Woodworking Projects

Build a better tablesaw crosscut sled

High performance for decades. This sled is built to deliver clean, accurate cuts with minimal setup for many years to come.

Synopsis: This design is aimed at improving the traditional crosscut sled with a two-layered base and sliding panels that let you refresh the zero-clearance kerf around any blade or stack of blades, angled or square. A replaceable insert plate in the front fence serves the same purpose.

Soon after I began teaching woodworking at Palomar College in southern California, I knew we needed a more reliable method for clean, accurate crosscuts. Our miter gauges and beat-up crosscut sleds just weren’t cutting it.

I considered the traditional crosscut sled design and thought we could do better. Standard sleds start out with a clean slot in the base and fence, which fits perfectly around the blade that cut it, preventing splintery blowout on the back and bottom edges of cuts. The zero-clearance blade slot also shows you exactly where the blade will cut, making it easy to hit your pencil mark perfectly. But that clean kerf doesn’t last long. The moment you change the blade, angle it, or worse yet, use a stack of dado blades, the slot gets blown out—and its zero-clearance benefits along with it.

Rethinking the traditional sled, I designed a two-layered base with sliding top panels that let you refresh the zero-clearance kerf around any blade or any stack of blades, angled or square. In the front fence, a replaceable insert plate serves the same purpose.

While I was at it, I addressed the other common problems with traditional sleds, such as sloppy runners and bowed fences. After six years of heavy use, the six sleds I made are just as accurate and effective as the day I built them.

Refreshing the zero-clearance blade slots on tablesaw sled Zero-clearance in a jiffy. Refreshing the zero-clearance blade slots takes a minute or two for any new setup. Just push the sliding panels inward against the blade(s), replace the fence insert if necessary, and make a cut.

accurate dado joint Perfect results. Expect dadoes, miters, and crosscuts with unmatched accuracy and crisp edges. Make a stack of fence inserts ahead of time, and save the used ones for common cuts.

angled crosscut

G10 vs. phenolic plywood for the base

I used a lesser-known sheet material, a fiberglass-resin composite called G10, for the structural base of my sleds. The fiberglass layers in G10 create an incredibly strong, stable, flat panel, allowing me to make the base just 3/8 in. thick. It slides beautifully too. However, at $250 for a 3-ft. by 4-ft. sheet—the smallest available size that would work—G10 is very expensive. It also beats up standard woodworking blades and bits. While it made sense for our college woodworking shop, it’s probably overkill for a home shop.

drilling holes in tablesaw sled base Drill press ensures accuracy. The base panel needs clearance holes and counterbores along its front and back edge, for attaching the fences. During layout, extend the lines a little past the edges of the holes, to help you transfer these locations to the fence later on.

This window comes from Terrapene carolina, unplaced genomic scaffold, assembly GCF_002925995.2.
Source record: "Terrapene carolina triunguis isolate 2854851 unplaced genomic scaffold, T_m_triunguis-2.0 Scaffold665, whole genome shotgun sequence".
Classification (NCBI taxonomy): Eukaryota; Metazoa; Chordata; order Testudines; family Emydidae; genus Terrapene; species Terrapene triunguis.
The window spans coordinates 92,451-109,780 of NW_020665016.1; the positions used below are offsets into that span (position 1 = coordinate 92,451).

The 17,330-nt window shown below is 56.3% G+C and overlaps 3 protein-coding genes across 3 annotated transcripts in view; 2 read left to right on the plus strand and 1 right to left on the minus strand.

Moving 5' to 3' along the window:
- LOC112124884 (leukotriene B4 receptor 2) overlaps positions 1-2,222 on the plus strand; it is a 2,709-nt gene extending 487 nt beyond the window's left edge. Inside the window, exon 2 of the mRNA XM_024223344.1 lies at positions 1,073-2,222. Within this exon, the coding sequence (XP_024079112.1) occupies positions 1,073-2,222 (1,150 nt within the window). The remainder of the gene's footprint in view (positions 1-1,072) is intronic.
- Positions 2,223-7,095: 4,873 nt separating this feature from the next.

A reasonable alternative for the base is phenolic plywood, which delivers the strength and durability you’ll need and is both affordable and widely available ($43 at woodcraft.com for the 24-in. by 32-in. piece I used here). The surfaces of this specialty plywood are infused with phenolic resin, which makes it slide beautifully and protects the interior from changes in humidity, making the panel more stable than standard plywood of the same thickness. It’s not G10 though, so I bumped up the thickness of the base to 1/2 in. Add the sliding 3/8-in.-thick MDF panels on top, and you still aren’t stealing too much from the height capacity of your saw.

measuring for the miter-bar position on tablesaw sled Measure for the miter-bar position. Place one of the base halves roughly 1⁄16 in. from the outside of the dado set, and square to the saw table. Then measure to the center of the miter slot and mark the base at that dimension.

A quick tour of your next sled

The design starts with the two-layered base. The sliding MDF panels are held down with screws that pass into threaded inserts in the base, ensuring a durable hold. Down the road, after you’ve repositioned the sacrificial panels a number of times, and made them too narrow, it’s quick and easy to remake them, and the fixed, structural base of the sled never changes.

To allow the blade slot in the front fence to be renewed just as easily, there’s a 3/8-in. MDF plate set into it. This fence insert is attached with screws and threaded inserts. In fact, at every attachment point, from the fences to the insert to the sliding panels, I used machine screws and threaded inserts. Standard wood screws strip when tightened and retightened; threaded inserts will give a lifetime of service.

Chance Coalter teaches woodworking at Palomar College in San Marcos, Calif., and builds furniture on commission.

Build a better table saw crosscut sled spread image

Photos: Asa Christiana

From Fine Woodworking #300

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